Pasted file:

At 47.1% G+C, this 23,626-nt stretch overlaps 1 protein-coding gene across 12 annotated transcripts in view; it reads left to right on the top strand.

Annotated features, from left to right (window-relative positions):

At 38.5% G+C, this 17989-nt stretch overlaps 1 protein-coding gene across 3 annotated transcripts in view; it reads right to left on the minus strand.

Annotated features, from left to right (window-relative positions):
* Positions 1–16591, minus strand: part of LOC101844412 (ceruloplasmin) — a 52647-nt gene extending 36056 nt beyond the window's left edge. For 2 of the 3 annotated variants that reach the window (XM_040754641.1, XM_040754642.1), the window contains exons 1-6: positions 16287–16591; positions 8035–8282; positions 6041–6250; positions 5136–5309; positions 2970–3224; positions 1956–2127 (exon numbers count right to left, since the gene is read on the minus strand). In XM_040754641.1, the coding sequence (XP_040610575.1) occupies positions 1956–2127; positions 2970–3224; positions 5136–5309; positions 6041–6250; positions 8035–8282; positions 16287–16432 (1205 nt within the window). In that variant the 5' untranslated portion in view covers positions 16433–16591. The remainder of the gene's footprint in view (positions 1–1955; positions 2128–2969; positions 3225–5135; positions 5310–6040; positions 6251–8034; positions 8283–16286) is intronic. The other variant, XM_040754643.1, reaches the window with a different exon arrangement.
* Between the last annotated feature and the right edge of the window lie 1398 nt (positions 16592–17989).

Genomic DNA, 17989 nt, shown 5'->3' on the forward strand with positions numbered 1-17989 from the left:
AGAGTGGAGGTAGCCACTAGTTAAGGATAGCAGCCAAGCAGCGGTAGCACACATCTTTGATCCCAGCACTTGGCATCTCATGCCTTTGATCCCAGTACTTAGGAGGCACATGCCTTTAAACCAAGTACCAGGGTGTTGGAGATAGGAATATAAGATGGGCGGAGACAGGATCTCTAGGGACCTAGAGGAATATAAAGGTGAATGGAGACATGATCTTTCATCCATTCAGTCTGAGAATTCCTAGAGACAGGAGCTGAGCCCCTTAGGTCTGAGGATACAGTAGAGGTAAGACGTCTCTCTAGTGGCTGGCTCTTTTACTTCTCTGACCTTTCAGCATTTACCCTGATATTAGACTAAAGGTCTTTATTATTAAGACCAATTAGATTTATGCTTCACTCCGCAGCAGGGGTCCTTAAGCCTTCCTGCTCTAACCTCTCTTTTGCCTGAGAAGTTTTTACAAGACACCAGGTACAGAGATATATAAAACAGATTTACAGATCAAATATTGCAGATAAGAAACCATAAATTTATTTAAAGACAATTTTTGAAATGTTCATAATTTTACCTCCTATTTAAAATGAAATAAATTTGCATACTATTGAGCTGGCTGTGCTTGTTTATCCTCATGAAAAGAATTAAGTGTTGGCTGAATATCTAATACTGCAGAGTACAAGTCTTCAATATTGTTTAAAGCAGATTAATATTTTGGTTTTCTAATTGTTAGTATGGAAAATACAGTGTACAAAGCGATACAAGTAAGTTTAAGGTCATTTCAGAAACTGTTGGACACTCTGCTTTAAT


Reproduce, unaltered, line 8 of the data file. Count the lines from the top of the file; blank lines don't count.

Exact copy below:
AGAGTGGAGGTAGCCACTAGTTAAGGATAGCAGCCAAGCAGCGGTAGCACACATCTTTGATCCCAGCACTTGGCATCTCATGCCTTTGATCCCAGTACTTAGGAGGCACATGCCTTTAAACCAAGTACCAGGGTGTTGGAGATAGGAATATAAGATGGGCGGAGACAGGATCTCTAGGGACCTAGAGGAATATAAAGGTGAATGGAGACATGATCTTTCATCCATTCAGTCTGAGAATTCCTAGAGACAGGAGCTGAGCCCCTTAGGTCTGAGGATACAGTAGAGGTAAGACGTCTCTCTAGTGGCTGGCTCTTTTACTTCTCTGACCTTTCAGCATTTACCCTGATATTAGACTAAAGGTCTTTATTATTAAGACCAATTAGATTTATGCTTCACTCCGCAGCAGGGGTCCTTAAGCCTTCCTGCTCTAACCTCTCTTTTGCCTGAGAAGTTTTTACAAGACACCAGGTACAGAGATATATAAAACAGATTTACAGATCAAATATTGCAGATAAGAAACCATAAATTTATTTAAAGACAATTTTTGAAATGTTCATAATTTTACCTCCTATTTAAAATGAAATAAATTTGCATACTATTGAGCTGGCTGTGCTTGTTTATCCTCATGAAAAGAATTAAGTGTTGGCTGAATATCTAATACTGCAGAGTACAAGTCTTCAATATTGTTTAAAGCAGATTAATATTTTGGTTTTCTAATTGTTAGTATGGAAAATACAGTGTACAAAGCGATACAAGTAAGTTTAAGGTCATTTCAGAAACTGTTGGACACTCTGCTTTAAT